Monday, January 18, 2010

Remembering the Reverend Dr. Martin Luther King Jr. on Jan 18, 2010

It is Martin Luther King Day in the United States. It has become standard operating procedure to mark this day with remembrance of the "I have a dream" speech. It has been standard operating procedure to trot out a dumbed-down cardboard cutout of the Reverend Doctor Martin Luther King Jr. that is now part of the collective conscience. While feel good hagiography of MLK's life may play well in our public discourse, it ill-serves the real meaning of a life cut down in its prime.

In zeroing in on the year of 1968, the year that James Earl Ray committed his murderous act, we understand what Dr. King stood for in the last year of his life. What Dr. King was campaigning for was nothing short of a radical transformation of society in the U.S.A.

King was in Memphis for a very specific reason, the walk-out of African American sanitation workers. AFSCME local 1733 was trying to rectify the huge gap between white sanitation workers and their darker-hued compatriots. His support of the Union's cause was two-fold. First, and most obviously, it was a civil rights issue. In this regard, it was part-and-parcel of King's drive for racial equality that began all the way back with his Montgomery, Alabama bus boycott in 1955. It was also part of King's newer focus on the plight of the poor that began in 1966.

The most salient part of this new focus on poverty had to be his speech on the Vietnam War. It was a weaving together of his non-violent message of peace, and his political-religious critique of capitalism's grinding down of the economic lower tier. King not only objected to the violence of the Vietnam War, but also how it used the economically disadvantaged as so much cannon fodder. King rightly observed how it was both the poor of the United States and Vietnam who were doing all the bleeding and dying. He tied the violence of the war to the violence inherent in out-of-control political and economic system that treated all people as so many raw materials. It was a deeply radical, deeply pacifist, and deeply Christian critique that did not sit well with the status quo of the day.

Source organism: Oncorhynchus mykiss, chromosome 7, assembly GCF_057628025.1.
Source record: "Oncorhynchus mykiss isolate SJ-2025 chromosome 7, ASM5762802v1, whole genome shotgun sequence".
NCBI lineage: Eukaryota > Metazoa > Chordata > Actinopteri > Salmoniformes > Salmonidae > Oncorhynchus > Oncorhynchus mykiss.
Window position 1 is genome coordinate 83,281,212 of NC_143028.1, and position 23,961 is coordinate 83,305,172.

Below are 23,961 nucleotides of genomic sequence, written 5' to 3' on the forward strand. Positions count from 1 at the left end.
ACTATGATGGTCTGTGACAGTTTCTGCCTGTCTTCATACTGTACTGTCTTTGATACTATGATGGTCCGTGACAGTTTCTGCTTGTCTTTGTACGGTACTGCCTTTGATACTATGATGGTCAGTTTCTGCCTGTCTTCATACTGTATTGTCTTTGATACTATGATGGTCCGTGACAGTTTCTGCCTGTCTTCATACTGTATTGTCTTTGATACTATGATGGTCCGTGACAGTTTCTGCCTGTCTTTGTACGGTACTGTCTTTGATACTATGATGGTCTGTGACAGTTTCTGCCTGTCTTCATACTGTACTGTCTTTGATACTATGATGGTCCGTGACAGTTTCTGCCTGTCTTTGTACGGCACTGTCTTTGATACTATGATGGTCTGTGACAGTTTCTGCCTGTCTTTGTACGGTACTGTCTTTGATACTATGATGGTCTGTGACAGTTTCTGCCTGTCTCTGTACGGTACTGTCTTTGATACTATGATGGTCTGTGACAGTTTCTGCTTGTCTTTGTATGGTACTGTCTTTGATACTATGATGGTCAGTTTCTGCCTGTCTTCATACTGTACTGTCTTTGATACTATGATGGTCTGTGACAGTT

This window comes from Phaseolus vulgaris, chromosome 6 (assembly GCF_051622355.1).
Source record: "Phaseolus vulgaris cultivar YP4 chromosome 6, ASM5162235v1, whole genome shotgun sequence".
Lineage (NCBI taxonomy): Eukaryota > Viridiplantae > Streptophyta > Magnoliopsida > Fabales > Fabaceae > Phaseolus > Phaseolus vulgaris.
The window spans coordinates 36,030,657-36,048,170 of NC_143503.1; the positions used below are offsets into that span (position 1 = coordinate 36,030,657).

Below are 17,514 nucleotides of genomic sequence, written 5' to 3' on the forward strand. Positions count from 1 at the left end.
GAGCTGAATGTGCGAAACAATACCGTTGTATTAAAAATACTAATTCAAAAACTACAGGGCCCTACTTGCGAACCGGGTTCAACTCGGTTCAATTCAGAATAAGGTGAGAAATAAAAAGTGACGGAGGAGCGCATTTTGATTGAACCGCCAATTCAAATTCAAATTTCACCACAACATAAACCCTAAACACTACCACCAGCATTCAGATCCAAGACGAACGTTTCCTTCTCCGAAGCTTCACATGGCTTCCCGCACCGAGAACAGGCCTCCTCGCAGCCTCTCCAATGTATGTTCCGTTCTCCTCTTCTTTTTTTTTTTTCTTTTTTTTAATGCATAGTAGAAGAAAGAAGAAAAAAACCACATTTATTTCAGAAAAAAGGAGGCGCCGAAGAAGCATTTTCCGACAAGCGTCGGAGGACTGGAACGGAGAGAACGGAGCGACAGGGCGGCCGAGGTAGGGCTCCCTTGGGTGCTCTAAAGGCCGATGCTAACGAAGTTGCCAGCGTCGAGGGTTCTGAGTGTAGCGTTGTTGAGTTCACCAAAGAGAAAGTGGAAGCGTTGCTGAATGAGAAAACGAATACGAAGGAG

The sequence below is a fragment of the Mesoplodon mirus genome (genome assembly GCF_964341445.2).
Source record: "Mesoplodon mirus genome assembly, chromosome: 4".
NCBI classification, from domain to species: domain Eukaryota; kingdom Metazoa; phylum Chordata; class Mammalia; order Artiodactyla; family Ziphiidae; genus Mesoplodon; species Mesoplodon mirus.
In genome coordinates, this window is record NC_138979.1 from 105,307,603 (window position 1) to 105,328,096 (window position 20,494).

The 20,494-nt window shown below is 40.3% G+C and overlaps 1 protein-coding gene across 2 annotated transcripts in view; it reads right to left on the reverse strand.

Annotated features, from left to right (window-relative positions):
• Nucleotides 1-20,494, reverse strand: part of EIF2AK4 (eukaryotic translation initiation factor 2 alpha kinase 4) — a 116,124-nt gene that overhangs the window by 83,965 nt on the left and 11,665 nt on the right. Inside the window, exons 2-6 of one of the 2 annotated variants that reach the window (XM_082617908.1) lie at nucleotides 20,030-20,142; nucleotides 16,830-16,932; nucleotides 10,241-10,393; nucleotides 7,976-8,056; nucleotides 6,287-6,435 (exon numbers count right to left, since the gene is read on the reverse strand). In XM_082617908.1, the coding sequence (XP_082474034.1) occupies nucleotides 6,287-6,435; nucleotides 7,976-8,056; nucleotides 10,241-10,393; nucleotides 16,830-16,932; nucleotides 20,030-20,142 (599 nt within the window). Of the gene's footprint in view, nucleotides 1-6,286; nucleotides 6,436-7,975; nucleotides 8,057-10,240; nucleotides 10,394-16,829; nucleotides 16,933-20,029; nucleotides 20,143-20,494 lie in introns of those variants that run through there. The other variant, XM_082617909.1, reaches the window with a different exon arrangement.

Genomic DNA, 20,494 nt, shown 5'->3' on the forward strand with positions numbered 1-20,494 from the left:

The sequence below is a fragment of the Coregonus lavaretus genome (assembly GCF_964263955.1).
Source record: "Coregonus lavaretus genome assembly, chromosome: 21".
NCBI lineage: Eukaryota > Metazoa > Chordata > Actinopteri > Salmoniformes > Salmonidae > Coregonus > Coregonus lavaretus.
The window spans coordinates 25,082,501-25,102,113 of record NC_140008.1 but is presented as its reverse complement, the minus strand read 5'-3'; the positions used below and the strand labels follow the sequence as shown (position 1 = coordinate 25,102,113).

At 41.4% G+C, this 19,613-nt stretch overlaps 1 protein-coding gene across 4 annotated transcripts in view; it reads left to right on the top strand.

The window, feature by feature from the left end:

King's stand on the issues of Poverty and War did not make him popular at the time. He was savaged not only by the usual suspects on the right, but also by the "moderates" of the day. Critics on the right routinely accused King of being a Communist, a Socialist, and a Radical. The right questioned King's patriotism and suggested that he wanted nothing more than to plunge the nation into racial warfare. It all sounds so oddly familiar in January of 2010. The only difference from present times is that no one ever demanded King's birth certificate as proof of his citizenship back in 1968.

It would take King's assassination to prove what a huge lie the charge of his radicalism was. His death was also the beginning of his martyrdom. The real tragedy of the man's death is how much was lost by raising him up to that exalted status. All the rough edged were sanded off. All the real humanity of the man was stripped away. More to the point, all the things the Reverend Dr. Martin Luther King actually stood for were stripped away.

King stood far outside the political mainstream of his day. He was pushing for the radical alteration of the economic system. In his Poor People's campaign he stood for a minimum income. His was an in-your-face argument for fundamental wealth redistribution. It was based both on raw politics and a profound understanding of Christianity. It was Christ message, heavily informed by Marx. It was a fundamental critique of how Capitalism worked and still works. Dr. King was not interested in tweaking around the edges, he wanted radical change. His disagreement with Marx and Lenin was in how to achieve a more equitable society.

If we are to rightly remember the Reverend Dr. Martin Luther King, let us remember the real man. Let us remember the man as he was, a curious combination of high public morals combined with real human frailty. In his public life he soared high, and then crashed spectacularly. The March on Washington is rightly contrasted with his Poor People's March. His rigorously Christian stand on Vietnam is rightly contrasted with his lack of marital fidelity. All people are an amalgam of high virtue and low comedy. Great men and women are even more so. This MLK day let us remember the real man, not the petrified edifice that has been handed to us. The Reverend Dr. Martin Luther King Jr. is a person that we should honor not despite his faults, but precisely because of those all too human faults he had. In this way we are not only true to the man but true to ourselves.

Cross-posted At: History Isn't What it Used to Be.